As reported in other studies in France [11,23] and elsewhere [17,24–27], BP control became poorer with increasing age with a statistically significant effect in women. This may be due to higher BP levels in older individuals making it more difficult to achieve BP goals, and thus requiring more intensive treatment with associated issues of tolerability and adherence. The difficulty in treatment of arterial stiffness, a disease of the elderly known to be associated with worse response to therapy, may also be evoked. Such assumptions are in agreement with the results of a recent prospective study demonstrating a lack of control at follow-up in older individuals and those with higher baseline systolic levels [28]. Achieving BP control appeared also less frequent among diabetics even when the BP goal was set to less than 140/90 mmHg. Such findings have been previously noticed [21] but the reasons for inadequate BP control in diabetics are currently unknown. Uncontrolled BP was independently associated with the number of classes of drugs in women. Whereas two different classes were favourable to BP control compared to only one, taking three or more classes did not demonstrate better control. This already reported result [29,30] might reflect the severity of the disease and the difficulties in obtaining adequate control despite more aggressive treatment. The present study indicates that the higher the number of cardiovascular risk factors, the lower the percentage of participants with controlled hypertension. These results are worrying given the important morbidity–mortality issues in high-risk individuals in whom BP is not decreased to target levels.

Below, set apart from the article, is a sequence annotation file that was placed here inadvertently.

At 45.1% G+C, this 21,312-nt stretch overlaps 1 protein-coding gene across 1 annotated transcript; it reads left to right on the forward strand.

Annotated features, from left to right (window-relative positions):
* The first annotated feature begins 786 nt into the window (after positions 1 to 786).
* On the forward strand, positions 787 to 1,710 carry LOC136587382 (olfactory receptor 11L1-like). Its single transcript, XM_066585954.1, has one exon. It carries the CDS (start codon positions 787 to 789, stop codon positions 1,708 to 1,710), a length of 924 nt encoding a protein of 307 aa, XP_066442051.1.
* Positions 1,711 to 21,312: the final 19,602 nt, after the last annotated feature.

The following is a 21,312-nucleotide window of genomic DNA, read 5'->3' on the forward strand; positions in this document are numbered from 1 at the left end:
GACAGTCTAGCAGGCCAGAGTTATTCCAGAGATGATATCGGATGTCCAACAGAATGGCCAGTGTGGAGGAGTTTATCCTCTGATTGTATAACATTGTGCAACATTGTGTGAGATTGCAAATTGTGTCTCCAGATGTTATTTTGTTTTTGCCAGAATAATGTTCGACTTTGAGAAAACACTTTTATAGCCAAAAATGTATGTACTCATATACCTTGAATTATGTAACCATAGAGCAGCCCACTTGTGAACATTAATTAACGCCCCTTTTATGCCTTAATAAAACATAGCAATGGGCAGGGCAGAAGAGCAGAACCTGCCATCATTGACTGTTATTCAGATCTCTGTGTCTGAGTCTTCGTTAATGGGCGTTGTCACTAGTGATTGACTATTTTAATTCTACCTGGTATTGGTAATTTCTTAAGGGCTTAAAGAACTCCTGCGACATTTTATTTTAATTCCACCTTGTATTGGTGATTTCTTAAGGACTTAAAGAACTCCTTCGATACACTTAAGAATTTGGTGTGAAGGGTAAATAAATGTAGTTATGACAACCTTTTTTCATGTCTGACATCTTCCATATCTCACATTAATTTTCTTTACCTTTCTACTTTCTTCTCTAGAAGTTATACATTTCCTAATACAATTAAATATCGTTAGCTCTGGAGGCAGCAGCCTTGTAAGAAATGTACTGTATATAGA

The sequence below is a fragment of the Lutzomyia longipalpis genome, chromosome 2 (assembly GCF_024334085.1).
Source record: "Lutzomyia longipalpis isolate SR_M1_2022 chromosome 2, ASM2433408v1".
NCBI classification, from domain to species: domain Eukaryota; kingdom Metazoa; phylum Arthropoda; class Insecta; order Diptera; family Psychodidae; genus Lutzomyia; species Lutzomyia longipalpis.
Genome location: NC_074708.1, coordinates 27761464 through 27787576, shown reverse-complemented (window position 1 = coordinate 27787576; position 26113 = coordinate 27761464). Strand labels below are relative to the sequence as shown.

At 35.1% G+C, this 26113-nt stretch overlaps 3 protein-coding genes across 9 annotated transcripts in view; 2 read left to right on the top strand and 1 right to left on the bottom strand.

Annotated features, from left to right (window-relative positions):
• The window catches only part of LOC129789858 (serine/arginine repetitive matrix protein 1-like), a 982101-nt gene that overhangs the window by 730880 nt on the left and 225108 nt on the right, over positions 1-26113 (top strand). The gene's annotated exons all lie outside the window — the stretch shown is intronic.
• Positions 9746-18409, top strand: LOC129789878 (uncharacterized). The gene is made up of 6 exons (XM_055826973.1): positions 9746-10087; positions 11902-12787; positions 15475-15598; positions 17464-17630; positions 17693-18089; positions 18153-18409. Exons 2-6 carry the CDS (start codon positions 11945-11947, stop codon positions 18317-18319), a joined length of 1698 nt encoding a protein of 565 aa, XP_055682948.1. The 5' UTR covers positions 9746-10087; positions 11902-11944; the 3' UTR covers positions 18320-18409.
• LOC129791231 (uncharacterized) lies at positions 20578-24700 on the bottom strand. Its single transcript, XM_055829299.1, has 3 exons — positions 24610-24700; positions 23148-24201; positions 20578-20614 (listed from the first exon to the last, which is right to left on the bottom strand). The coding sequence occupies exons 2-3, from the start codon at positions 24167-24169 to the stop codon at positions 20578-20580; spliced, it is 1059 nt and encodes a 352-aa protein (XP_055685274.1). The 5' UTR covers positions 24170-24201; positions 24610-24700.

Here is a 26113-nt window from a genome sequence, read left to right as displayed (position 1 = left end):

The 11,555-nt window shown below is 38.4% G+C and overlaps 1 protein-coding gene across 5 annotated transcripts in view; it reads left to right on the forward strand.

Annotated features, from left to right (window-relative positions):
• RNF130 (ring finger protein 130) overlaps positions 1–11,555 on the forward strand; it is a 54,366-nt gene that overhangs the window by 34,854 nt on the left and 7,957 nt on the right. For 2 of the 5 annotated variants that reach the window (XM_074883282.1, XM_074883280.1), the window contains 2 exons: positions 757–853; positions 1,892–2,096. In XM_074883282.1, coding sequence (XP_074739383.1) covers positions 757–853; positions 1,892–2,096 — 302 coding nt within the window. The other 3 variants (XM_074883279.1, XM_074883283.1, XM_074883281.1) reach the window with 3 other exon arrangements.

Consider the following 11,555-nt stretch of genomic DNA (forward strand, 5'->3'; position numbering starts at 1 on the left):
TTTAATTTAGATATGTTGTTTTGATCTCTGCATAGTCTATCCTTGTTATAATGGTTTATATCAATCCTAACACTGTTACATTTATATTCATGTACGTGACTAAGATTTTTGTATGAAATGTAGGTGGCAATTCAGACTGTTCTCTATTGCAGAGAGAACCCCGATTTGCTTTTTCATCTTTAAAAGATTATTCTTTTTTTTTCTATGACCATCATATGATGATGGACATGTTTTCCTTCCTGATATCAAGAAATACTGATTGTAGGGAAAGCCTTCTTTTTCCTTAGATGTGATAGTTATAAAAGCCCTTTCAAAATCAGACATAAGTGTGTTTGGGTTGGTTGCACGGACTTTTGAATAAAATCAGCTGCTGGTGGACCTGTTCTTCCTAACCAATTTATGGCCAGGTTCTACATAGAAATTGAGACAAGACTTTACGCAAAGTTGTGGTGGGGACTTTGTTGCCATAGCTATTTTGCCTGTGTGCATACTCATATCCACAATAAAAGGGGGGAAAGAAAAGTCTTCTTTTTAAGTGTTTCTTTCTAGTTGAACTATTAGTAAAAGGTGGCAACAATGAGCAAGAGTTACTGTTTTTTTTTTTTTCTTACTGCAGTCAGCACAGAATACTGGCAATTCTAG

Some weaknesses of the study must be underlined apart from its cross-sectional design that prevents any causality inference. BP measurements were taken twice after at least a 10-min rest but on the same occasion, which does not correspond to the recommendations of hypertension diagnostic requiring two BP measurements recorded on three separate occasions [3]. This may have overestimated the prevalence of hypertension and underestimated the level of BP control. Also, some data in the 35–44-year age group, such as hypertension control rate, derived from a reduced number of individuals and must therefore be interpreted with caution. A biased selection of the study sample cannot be ruled out given the relatively low response rate and this might also affect the generalizability of the study. However, several checks have been made that are quite reassuring. The geographical representativeness of the sample was found to be good due to the adequate town size stratification. The socioeconomic structure of the sample, compared to that of the background population as obtained from the 2006 census data, showed very little difference concerning occupational categories and a slight overrepresentation of highly educated people that would, if anything, tend to underestimate the prevalence of hypertension. Finally, as sodium excretion in the urine was not assessed in the study population, salt intake, an important determinant of BP prevalence and control, could not be considered in the models.